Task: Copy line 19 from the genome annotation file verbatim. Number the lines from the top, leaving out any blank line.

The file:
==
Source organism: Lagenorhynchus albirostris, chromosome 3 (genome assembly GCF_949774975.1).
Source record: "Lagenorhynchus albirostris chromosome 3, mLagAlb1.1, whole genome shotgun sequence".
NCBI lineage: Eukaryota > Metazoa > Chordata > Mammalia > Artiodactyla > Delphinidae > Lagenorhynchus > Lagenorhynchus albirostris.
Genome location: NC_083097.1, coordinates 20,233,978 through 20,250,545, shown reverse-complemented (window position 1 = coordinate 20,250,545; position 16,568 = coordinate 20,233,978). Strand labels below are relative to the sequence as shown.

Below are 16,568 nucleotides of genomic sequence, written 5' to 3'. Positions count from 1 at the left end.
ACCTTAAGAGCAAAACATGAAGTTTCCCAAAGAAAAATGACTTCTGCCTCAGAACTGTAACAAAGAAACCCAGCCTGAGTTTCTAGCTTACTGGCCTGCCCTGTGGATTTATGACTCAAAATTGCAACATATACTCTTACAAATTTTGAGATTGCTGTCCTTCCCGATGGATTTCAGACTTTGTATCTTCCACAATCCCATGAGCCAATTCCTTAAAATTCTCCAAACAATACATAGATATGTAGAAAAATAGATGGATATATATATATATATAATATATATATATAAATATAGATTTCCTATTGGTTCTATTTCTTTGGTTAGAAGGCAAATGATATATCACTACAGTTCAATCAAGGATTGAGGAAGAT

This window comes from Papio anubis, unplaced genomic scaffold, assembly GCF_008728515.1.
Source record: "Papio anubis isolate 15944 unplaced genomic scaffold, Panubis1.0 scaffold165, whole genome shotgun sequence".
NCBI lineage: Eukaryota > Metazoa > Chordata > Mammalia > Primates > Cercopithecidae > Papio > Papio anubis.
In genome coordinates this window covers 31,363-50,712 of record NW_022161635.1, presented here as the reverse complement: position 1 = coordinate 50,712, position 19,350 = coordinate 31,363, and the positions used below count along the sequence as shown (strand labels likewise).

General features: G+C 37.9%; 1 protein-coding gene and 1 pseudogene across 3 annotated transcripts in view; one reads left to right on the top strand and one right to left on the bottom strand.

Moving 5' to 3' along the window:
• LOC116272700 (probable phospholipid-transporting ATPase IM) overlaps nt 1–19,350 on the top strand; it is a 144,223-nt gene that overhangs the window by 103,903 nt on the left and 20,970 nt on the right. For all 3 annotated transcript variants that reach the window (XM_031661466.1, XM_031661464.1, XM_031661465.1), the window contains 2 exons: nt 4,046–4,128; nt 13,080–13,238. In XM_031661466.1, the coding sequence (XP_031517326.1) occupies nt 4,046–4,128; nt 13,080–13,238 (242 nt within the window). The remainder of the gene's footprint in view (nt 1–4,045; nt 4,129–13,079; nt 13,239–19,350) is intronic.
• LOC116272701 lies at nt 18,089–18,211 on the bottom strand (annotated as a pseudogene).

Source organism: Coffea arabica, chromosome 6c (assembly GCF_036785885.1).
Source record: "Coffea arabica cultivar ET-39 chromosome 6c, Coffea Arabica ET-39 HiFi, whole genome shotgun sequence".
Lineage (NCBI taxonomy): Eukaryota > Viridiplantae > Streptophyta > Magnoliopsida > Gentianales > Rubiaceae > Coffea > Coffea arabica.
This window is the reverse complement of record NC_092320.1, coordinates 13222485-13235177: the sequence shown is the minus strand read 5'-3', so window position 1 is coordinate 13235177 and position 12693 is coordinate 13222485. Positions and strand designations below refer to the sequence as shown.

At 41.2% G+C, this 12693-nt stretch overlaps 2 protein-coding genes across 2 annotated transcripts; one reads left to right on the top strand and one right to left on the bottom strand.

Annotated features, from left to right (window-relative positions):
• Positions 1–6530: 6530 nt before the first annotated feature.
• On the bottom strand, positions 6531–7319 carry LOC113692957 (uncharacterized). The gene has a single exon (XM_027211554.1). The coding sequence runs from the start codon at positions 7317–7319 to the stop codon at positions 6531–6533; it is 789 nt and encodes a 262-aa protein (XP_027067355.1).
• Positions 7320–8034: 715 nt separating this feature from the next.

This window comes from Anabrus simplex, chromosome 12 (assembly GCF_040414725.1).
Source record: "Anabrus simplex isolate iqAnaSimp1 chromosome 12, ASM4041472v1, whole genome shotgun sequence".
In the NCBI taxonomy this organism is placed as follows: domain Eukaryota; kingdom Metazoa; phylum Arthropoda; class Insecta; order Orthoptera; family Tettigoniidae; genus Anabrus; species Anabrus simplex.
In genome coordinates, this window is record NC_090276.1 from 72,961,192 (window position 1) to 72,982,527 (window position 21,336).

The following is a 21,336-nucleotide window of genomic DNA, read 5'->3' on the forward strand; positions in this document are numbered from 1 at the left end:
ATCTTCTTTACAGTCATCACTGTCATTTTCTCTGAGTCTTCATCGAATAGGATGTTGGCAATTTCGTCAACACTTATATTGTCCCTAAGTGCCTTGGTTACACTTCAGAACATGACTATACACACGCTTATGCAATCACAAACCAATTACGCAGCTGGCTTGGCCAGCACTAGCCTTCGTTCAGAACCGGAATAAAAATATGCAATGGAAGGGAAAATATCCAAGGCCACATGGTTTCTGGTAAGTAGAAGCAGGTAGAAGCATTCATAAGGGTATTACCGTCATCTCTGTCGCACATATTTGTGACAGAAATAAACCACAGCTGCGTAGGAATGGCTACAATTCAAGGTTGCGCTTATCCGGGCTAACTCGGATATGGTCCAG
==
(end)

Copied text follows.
At 41.2% G+C, this 12693-nt stretch overlaps 2 protein-coding genes across 2 annotated transcripts; one reads left to right on the top strand and one right to left on the bottom strand.